“What makes this program different from others is that Carol has the research and the data to backup its effectiveness. The research on the association between working memory and academic achievement makes this program an ideal choice for sharpening a student’s academic skill. As a father, uncle, teacher, and educational researcher, I would recommend this program to any parent seeking to build the learning capacity of their child’s brain.”
John Almarode, Ph.D.
Department of Early, Elementary, and Reading Education
James Madison University
Listed below are research studies and articles related to cognitive development.
Case Studies Equipping Minds cognitive development training in learners with neurodevelopmental disorders: Case studies Dr. Carol Brown
EQUIPPING MINDS INCREASES VERBAL AND NONVERBAL ABILITIES, IQ, AND ACADEMIC SKILLS
This research design was a true quantitative experimental study of the effects on working memory when applying the Equipping Minds Cognitive Development Curriculum (EMCDC) among learners diagnosed with specific learning disorder (SLD). A school who serves learners with a specific learning disorder (SLD) initiated contact with Equipping Minds, which allowed access to the population sample. Thirty-two participants in 4th through 8th grade were randomly allocated into an Active Control and a Training Group. READ MORE HERE Dr. Brown’s research has been accepted for publication for April 2018 in an international medical journal.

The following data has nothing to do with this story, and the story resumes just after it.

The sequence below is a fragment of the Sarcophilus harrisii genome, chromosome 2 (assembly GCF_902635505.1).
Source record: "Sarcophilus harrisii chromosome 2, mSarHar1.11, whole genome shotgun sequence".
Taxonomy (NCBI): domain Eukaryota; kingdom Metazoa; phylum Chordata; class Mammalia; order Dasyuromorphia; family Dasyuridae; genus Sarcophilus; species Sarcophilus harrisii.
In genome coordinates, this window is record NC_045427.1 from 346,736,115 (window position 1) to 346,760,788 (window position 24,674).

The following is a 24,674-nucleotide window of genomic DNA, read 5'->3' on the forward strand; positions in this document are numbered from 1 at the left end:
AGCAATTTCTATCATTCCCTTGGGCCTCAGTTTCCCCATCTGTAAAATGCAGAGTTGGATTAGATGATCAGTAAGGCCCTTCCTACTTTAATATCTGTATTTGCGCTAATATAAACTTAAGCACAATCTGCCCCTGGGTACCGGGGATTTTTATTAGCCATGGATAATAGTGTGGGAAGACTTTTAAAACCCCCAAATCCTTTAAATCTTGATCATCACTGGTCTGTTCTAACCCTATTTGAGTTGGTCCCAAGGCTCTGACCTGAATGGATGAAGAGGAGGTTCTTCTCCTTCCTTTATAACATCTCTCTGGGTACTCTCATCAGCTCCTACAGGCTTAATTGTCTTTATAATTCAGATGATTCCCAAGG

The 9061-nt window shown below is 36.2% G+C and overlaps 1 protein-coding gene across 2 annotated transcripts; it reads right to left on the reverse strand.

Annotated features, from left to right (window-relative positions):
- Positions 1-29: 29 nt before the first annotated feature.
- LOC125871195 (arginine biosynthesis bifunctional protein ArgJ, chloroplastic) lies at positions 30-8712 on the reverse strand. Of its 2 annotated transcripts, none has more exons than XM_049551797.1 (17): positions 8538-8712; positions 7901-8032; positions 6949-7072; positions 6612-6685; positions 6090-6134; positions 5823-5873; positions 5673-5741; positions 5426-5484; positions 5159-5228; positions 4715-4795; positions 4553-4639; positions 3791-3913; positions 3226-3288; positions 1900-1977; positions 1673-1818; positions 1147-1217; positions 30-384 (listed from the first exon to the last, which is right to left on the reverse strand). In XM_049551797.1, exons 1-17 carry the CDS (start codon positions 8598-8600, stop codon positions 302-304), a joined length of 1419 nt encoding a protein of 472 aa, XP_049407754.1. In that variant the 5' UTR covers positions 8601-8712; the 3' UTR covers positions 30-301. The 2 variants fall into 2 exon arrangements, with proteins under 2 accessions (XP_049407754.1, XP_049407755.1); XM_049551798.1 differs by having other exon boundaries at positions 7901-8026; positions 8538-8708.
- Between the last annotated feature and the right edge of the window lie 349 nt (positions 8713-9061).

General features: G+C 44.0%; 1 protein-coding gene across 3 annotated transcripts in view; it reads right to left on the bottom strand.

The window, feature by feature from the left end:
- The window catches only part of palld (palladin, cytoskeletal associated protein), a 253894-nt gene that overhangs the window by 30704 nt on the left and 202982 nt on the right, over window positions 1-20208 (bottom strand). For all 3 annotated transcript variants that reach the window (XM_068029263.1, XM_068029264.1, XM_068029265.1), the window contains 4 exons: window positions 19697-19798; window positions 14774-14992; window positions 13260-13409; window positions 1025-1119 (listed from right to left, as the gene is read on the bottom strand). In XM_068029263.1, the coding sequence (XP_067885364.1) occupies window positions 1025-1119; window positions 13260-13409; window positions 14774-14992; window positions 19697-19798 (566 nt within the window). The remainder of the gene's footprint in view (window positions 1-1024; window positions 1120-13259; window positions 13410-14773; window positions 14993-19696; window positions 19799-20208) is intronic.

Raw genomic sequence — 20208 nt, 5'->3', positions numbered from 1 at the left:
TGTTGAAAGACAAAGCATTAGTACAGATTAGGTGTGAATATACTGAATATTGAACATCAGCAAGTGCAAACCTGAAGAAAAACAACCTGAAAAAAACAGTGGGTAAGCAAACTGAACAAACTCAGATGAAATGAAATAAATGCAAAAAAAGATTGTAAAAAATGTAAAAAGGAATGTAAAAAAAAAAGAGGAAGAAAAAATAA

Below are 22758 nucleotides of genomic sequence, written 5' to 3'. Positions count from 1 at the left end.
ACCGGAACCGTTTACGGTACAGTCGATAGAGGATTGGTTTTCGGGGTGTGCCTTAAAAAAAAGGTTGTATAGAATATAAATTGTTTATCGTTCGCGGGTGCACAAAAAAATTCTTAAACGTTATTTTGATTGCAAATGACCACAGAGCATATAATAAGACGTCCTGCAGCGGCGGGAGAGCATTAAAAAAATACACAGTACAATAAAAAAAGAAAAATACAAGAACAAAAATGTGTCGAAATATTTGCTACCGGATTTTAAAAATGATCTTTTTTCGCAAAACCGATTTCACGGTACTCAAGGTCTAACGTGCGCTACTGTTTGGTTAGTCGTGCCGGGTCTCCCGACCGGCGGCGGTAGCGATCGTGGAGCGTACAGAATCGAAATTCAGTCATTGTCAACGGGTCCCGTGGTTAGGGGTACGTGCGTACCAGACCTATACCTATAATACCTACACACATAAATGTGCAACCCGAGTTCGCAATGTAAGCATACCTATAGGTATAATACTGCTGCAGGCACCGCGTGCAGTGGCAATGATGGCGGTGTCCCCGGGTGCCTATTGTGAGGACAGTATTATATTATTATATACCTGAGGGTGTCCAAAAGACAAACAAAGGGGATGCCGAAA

Increase Cognitive Abilities Cognitive development curriculum increases verbal, non verbal, and academic abilities Dr. Carol Brown
Visual Processing: Phonemic Awareness Research :Visual Processing Ability: Early Predictor Of Inferential Language And Phonemic Awareness Ability Leanna Rowlette
You can read Dr.Brown’s doctoral dissertation by clicking on the link below:
Equipping Minds To Learn Four Year Case Study with a learner with Down syndrome
The principal could not believe this had happened. Until this time, Marie had made minimal progress and her academic test scores had remained static from third to fourth grade. The change in these scores had been achieved over the last nine weeks through one-on-one cognitive developmental exercises for enhancing processing, working memory, comprehension, and reasoning, which was divorced from academic content. Previously, she had received the standard interventions: remediation of content, learning strategies, and accommodations. These may have short-term benefits, but were not targeting the underlying cognitive deficits in processing and working memory, which would increase her cognitive abilities.